Functionalist theory (also known as functionalism) and conflict theory are two of the major schools of thought in the study of sociology.
Functionalism argues that society is a self-stabilizing "organism" in which institutions and norms arise to fulfill needs and deficiencies in the overall functioning of human beings as a communal group. On the other hand, conflict theory posits that social behavior is driven by competition for scarce resources, which is the base posit of most popular economic theory. (It should be noted that conflict theory is not a singular school of thought; rather, it is a term used to categorize many approaches to sociology that center competition—but for the broad scope of this question, it can simply be understood in general terms.)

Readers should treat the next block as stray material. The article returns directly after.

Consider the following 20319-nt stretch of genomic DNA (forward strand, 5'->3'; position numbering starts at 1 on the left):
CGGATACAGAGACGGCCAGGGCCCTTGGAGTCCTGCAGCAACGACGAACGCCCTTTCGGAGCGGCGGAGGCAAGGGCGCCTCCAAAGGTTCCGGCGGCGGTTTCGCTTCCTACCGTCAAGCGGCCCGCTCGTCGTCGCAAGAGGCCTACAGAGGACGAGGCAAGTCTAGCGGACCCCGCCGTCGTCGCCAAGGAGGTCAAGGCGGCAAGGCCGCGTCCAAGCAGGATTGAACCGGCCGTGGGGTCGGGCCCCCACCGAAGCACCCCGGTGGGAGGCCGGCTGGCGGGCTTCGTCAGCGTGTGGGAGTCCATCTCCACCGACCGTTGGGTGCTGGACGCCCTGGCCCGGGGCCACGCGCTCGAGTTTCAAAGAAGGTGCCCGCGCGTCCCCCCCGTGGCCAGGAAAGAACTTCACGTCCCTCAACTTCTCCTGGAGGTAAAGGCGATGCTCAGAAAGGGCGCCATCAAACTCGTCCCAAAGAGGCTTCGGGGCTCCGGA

Generally speaking, as a capitalist nation, the US system is based on a blend of these theories in the style of Adam Smith's "invisible hand." It is assumed that while individuals and small entities (e.g., households and businesses) are competing for resources, society as a whole will even itself out to maintain a status quo.
This obviously does not pan out well in practice, as mega corporations form oligopolies and flourish, making a handful of individuals unthinkably rich and powerful while the working class is rapidly decreasing in mobility and economic power.